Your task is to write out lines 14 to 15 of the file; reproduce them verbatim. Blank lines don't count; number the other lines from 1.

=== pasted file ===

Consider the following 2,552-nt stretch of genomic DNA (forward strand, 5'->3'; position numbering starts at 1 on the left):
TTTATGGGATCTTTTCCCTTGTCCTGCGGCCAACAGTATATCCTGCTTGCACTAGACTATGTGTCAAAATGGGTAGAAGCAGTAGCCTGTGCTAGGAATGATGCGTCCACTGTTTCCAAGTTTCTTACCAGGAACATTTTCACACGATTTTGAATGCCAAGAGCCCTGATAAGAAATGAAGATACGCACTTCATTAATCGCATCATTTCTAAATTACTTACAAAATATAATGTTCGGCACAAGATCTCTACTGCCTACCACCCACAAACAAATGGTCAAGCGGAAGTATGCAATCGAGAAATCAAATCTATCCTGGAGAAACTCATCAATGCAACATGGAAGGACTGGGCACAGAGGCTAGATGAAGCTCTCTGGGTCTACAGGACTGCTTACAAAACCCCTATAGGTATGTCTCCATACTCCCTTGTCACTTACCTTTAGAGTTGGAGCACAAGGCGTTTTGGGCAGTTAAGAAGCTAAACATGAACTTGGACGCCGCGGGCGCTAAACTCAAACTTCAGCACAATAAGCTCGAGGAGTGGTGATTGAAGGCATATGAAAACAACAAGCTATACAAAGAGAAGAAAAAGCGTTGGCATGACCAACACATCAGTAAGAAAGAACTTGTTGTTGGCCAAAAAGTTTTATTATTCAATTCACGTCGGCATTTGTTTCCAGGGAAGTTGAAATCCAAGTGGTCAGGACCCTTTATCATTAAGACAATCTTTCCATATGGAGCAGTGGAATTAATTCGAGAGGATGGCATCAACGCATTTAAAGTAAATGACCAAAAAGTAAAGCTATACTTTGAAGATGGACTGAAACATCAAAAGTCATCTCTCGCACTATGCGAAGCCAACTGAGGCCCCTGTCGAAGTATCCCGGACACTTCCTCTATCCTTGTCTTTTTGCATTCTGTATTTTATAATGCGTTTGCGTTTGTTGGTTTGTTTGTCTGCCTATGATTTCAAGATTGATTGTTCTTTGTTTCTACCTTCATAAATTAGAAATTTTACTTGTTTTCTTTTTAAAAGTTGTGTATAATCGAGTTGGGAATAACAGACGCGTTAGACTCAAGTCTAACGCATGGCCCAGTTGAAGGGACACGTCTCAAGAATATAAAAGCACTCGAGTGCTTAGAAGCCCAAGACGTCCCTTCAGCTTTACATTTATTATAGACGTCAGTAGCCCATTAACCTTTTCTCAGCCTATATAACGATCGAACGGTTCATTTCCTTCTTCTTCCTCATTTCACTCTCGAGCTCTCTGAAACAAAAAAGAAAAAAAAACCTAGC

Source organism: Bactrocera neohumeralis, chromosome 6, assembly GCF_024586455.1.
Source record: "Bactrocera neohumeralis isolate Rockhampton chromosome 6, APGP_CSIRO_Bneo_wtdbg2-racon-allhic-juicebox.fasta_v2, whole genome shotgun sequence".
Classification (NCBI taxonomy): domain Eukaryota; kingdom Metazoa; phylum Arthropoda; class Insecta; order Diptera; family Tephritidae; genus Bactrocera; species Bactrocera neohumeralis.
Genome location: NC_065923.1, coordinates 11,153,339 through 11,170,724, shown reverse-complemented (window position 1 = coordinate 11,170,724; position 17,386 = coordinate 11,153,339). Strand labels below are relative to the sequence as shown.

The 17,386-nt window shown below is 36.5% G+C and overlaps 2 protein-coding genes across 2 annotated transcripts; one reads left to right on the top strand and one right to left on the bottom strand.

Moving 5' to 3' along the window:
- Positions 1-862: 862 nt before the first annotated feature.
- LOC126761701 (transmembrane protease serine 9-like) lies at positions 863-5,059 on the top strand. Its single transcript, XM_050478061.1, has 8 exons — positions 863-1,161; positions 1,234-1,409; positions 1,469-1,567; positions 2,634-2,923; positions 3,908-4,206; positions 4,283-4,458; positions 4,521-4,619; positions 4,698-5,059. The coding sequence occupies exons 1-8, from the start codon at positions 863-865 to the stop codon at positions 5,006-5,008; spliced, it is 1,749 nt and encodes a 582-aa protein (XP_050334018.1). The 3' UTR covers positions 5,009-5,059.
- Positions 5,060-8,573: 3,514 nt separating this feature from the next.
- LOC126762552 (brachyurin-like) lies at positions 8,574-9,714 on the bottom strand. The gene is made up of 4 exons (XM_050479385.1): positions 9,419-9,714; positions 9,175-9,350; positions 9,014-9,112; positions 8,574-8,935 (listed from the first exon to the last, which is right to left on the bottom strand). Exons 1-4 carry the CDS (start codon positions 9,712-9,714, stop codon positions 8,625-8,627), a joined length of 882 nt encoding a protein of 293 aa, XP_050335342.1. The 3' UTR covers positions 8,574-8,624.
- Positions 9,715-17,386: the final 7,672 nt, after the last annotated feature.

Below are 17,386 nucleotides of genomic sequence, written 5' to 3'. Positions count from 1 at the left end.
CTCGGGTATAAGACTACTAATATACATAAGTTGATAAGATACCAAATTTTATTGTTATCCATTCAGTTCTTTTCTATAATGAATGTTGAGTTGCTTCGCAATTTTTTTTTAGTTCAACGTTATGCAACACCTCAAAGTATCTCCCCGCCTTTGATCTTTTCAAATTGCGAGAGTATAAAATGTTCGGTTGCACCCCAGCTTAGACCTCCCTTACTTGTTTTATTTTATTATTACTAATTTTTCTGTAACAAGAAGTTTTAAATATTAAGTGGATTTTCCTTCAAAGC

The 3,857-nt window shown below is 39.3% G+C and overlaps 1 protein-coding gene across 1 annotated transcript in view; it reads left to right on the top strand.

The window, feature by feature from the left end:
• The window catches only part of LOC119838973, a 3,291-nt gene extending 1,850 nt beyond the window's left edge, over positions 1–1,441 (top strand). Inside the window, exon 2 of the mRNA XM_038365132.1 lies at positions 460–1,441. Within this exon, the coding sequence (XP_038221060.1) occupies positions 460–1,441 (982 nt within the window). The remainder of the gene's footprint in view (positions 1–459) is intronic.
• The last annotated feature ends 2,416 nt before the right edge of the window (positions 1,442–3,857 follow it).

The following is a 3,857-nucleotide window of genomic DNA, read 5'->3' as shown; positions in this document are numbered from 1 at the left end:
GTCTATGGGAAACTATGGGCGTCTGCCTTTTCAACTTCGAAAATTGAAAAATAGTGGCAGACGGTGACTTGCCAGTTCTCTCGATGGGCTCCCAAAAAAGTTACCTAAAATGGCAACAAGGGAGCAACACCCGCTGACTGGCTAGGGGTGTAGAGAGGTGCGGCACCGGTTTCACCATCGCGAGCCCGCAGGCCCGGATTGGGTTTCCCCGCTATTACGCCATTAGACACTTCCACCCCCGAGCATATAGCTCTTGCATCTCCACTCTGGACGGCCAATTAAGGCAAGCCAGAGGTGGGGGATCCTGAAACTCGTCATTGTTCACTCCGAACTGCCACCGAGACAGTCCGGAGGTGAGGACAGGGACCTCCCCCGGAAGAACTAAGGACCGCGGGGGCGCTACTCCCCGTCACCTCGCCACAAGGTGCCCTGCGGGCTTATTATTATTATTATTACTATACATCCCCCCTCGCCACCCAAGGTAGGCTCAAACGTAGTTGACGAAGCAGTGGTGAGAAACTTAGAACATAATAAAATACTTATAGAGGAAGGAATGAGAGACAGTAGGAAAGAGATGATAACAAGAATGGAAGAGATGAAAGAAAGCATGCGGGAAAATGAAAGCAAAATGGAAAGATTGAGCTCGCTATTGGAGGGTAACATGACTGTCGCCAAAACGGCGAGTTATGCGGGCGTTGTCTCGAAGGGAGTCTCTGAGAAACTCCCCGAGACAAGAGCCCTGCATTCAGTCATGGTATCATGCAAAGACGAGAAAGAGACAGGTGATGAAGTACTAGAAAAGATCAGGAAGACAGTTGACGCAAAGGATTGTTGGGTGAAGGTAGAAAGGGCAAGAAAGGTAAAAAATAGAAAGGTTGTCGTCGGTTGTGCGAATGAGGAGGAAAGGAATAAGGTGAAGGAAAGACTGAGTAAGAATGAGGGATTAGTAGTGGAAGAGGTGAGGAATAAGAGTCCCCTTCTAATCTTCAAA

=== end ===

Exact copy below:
Below are 17,386 nucleotides of genomic sequence, written 5' to 3'. Positions count from 1 at the left end.
CTCGGGTATAAGACTACTAATATACATAAGTTGATAAGATACCAAATTTTATTGTTATCCATTCAGTTCTTTTCTATAATGAATGTTGAGTTGCTTCGCAATTTTTTTTTAGTTCAACGTTATGCAACACCTCAAAGTATCTCCCCGCCTTTGATCTTTTCAAATTGCGAGAGTATAAAATGTTCGGTTGCACCCCAGCTTAGACCTCCCTTACTTGTTTTATTTTATTATTACTAATTTTTCTGTAACAAGAAGTTTTAAATATTAAGTGGATTTTCCTTCAAAGC